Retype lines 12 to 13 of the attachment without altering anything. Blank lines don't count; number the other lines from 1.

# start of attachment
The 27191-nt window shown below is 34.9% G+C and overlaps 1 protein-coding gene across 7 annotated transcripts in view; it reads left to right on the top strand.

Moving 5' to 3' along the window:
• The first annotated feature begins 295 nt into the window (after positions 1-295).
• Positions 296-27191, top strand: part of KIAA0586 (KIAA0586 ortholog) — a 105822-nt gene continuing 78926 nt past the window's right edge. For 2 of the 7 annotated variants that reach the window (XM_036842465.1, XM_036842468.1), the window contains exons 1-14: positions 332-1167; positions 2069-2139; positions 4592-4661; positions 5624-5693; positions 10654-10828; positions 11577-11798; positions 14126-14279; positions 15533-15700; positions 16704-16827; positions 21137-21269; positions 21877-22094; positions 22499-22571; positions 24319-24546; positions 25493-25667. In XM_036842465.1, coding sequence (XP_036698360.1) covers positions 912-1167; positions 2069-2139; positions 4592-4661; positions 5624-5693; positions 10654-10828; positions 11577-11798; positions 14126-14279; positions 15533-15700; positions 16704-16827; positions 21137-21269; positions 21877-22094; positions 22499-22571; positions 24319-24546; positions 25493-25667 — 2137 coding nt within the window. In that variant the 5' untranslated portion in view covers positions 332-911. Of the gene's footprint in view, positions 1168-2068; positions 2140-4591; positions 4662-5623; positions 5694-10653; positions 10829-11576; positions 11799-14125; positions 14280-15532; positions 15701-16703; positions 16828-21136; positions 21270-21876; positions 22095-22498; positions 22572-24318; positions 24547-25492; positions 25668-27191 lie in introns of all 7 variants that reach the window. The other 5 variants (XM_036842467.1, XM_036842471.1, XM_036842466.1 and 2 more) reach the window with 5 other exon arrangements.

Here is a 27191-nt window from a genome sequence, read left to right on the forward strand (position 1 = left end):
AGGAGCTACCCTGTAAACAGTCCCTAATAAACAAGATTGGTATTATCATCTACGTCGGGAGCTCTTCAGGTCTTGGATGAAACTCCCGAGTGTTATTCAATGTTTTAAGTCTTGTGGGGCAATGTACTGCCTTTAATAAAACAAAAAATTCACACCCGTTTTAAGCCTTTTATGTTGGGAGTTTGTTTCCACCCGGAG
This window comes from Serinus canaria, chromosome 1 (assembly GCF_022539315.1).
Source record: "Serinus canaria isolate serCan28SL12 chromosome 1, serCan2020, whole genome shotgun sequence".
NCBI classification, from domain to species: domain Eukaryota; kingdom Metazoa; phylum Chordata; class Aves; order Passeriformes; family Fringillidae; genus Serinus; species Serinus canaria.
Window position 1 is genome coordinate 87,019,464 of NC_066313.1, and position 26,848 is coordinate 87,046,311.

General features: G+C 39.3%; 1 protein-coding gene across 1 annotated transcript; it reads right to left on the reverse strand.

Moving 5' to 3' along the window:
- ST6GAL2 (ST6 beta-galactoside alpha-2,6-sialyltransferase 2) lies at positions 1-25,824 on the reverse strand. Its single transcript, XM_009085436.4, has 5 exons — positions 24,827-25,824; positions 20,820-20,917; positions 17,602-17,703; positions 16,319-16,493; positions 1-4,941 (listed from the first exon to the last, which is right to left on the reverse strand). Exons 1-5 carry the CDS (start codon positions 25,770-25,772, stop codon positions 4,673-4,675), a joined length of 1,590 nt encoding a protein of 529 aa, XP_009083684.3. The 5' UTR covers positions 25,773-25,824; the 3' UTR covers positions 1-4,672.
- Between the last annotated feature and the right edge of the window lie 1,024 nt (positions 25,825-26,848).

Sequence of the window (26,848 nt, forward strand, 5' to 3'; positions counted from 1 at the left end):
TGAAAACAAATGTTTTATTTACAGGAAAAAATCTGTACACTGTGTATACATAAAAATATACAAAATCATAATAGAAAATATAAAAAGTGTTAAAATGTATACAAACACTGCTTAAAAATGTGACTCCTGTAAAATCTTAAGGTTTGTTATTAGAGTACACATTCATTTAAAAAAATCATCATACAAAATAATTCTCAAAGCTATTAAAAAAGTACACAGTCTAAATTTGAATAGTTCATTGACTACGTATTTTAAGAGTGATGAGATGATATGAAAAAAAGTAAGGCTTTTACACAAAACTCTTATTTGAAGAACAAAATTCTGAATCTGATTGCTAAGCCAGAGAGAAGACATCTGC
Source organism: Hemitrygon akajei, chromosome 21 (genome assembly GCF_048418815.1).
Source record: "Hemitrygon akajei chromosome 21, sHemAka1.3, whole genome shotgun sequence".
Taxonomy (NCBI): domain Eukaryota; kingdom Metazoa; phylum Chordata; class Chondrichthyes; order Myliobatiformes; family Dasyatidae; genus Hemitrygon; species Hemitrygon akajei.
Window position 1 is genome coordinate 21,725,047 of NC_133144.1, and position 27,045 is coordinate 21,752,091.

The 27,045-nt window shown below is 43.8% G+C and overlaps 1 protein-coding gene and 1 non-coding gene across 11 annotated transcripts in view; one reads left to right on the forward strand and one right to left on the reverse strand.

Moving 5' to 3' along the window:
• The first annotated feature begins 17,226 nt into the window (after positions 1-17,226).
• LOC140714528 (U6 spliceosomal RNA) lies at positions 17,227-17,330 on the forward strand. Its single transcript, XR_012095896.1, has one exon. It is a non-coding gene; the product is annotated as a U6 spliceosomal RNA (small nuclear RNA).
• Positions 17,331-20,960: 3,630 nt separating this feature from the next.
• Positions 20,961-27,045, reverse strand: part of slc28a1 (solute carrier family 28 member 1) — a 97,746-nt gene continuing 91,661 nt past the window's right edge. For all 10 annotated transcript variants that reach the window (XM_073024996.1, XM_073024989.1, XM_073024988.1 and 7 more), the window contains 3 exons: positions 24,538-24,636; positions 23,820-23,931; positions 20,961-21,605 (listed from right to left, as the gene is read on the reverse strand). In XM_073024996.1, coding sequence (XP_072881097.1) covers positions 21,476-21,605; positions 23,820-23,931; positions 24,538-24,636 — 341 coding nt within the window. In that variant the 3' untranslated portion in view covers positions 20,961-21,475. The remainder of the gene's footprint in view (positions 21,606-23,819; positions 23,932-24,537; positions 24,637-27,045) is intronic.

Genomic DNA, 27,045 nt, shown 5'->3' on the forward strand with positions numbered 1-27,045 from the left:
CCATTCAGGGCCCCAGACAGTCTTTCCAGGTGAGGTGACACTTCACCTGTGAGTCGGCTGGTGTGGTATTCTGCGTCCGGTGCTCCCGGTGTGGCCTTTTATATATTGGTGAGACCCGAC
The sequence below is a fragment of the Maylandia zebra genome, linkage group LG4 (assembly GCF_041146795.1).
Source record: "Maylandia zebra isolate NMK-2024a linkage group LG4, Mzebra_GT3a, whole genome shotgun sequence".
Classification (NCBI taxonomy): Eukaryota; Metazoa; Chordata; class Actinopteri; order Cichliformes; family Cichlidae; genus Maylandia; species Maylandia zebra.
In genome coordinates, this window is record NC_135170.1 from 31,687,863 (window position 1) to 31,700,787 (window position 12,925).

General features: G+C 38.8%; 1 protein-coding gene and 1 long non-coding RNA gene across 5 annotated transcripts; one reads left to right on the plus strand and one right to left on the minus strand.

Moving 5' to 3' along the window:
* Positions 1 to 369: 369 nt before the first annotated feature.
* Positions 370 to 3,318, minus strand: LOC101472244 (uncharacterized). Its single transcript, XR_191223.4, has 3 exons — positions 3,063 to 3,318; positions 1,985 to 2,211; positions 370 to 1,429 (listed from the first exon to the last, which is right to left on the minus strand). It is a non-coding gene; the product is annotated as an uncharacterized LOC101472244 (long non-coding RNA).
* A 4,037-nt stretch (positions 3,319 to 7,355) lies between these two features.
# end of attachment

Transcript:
Moving 5' to 3' along the window:
- ST6GAL2 (ST6 beta-galactoside alpha-2,6-sialyltransferase 2) lies at positions 1-25,824 on the reverse strand. Its single transcript, XM_009085436.4, has 5 exons — positions 24,827-25,824; positions 20,820-20,917; positions 17,602-17,703; positions 16,319-16,493; positions 1-4,941 (listed from the first exon to the last, which is right to left on the reverse strand). Exons 1-5 carry the CDS (start codon positions 25,770-25,772, stop codon positions 4,673-4,675), a joined length of 1,590 nt encoding a protein of 529 aa, XP_009083684.3. The 5' UTR covers positions 25,773-25,824; the 3' UTR covers positions 1-4,672.